The grand jury wasn’t informed of his criminal record, the Marion County District Attorney’s office said.

The grand jury determined Tuttle’s use of deadly force was necessary to defend himself and others after Manzo had committed or attempted to commit a violent felony. After Manzo didn’t comply with the trooper’s commands, no additional alternatives, such as verbal de-escalation, were possible in the circumstance, the jury concluded.

Since 2019, Oregon State Police troopers have fatally shot seven people.>>



<<The City of Portland and the police officers union have reached a long-awaited agreement on the adoption of body-worn cameras, Mayor Ted Wheeler’s office announced Thursday night.

A statement from Wheeler’s office did not detail any terms of the agreement — and the devil has always been in the details.

Portland remains the largest city in the U.S. without body cams on its city police officers. The U.S. Department of Justice reports that 80% of large police departments across the country use body cams.

While funding for body cams was once the stated reason why Portland had yet to adopt them, more recent hang-ups have come as a result of disagreements between the City of Portland and the Portland Police Association on policy.

The statement from Mayor Wheeler’s office said the following, in part:

“This policy has been a top priority for Mayor Wheeler’s administration for years, and he and his fellow Commissioners are pleased to have achieved this milestone. The City and the PPA have long agreed that body worn cameras are an important tool for supporting and enhancing public trust in law enforcement.

“It was important to all parties that our policy was consistent with common practice, supported the unique needs of our city, and addressed privacy and transparency concerns highlighted by the community. It was also vital that the policy is usable for officers and supported by science.

“This agreement is the result of positive collaboration between the City and its police officers. We are excited to implement this important tool as soon as possible, and continue to provide opportunities for our officers to demonstrate the work they do every day to make Portland safer for everyone.”

After reaching an impasse in negotiations in February and heading toward arbitration, the city and the PPA released the details of their “final offers.” The two sides couldn’t agree on when and if officers should be able to review body cam footage before doing a written report.

The PPA wanted no restrictions for officers on reviewing body cam footage whatsoever, even in cases of deadly force.

The city wanted some restrictions on pre-reviewing body cam footage for use of force incidents, with more stringent rules for deadly incidents.

Under that proposal, officers would be allowed to view footage before writing reports that don’t involve force.

After incidents that involve police force, officers would be allowed to view the video only after first providing “a full and candid account of the incident to a supervisor,” which would also be recorded.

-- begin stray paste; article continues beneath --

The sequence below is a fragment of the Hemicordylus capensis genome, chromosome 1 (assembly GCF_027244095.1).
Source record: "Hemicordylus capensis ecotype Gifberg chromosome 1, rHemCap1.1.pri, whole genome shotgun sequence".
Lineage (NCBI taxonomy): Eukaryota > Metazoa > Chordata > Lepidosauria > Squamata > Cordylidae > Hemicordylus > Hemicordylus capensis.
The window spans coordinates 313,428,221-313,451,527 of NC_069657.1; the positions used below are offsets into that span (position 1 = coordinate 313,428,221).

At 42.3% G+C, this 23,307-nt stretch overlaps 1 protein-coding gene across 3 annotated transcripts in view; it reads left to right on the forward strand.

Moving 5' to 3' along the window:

If someone died during a police force incident, officers wouldn’t be allowed to view the footage at all under the city’s offer, unless the police chief were to authorize it.

PPA President Aaron Schmautz insisted that unrestricted pre-review is the standard for the “vast majority of agencies” across the country, although The Story found examples of policies similar to the City of Portland’s offer in some comparably-sized cities. In Oregon, most agencies do appear to allow unrestricted pre-review, with the notable exception of the Salem Police Department under its new body cam program.

The argument against pre-review, which comes from organizations like the ACLU. Officers might be motivated in use of force incidents to mold their narrative of events to what can be seen or heard on the video — which often can’t capture the full scene — rather than delivering a report from memory, which they do currently.

The PPA has argued that reviewing body cam footage can only improve an officer’s accuracy in writing reports, and that withholding the ability to review video might serve as a way to unnecessarily snare officers when innocuous lapses in memory occur.>>


<<The city and Portland police union announced late Thursday that they have reached agreement on a policy to equip officers with body-worn cameras, likely ending Portland’s status as having the largest municipal police agency in the nation without the cameras.

The U.S Department of Justice has given condition approval to apply the policy to a two-month pilot project outfitting officers from one patrol precinct and a specialized gun violence team with body cameras.

The City Council must first approve the policy and is expected to consider it Wednesday afternoon.

The compromise averts what was expected to be a protracted, monthslong arbitration process that would have extended what already has been years of delays in having officers wear cameras.

The sticking point has been whether to allow officers who use deadly force to view camera footage before writing their reports or being interviewed by investigators.

Under the negotiated policy obtained by The Oregonian/OregonLive, officers who use deadly force will not get to view their camera video until after they provide internal affairs investigators with an audio-recorded initial statement within 48 hours. This will also apply to officers when someone dies in their custody.

During that statement, officers must describe the call, what they observed, the threat they faced, any warnings or de-escalation tactics they used, the force used and if they provided medical aid.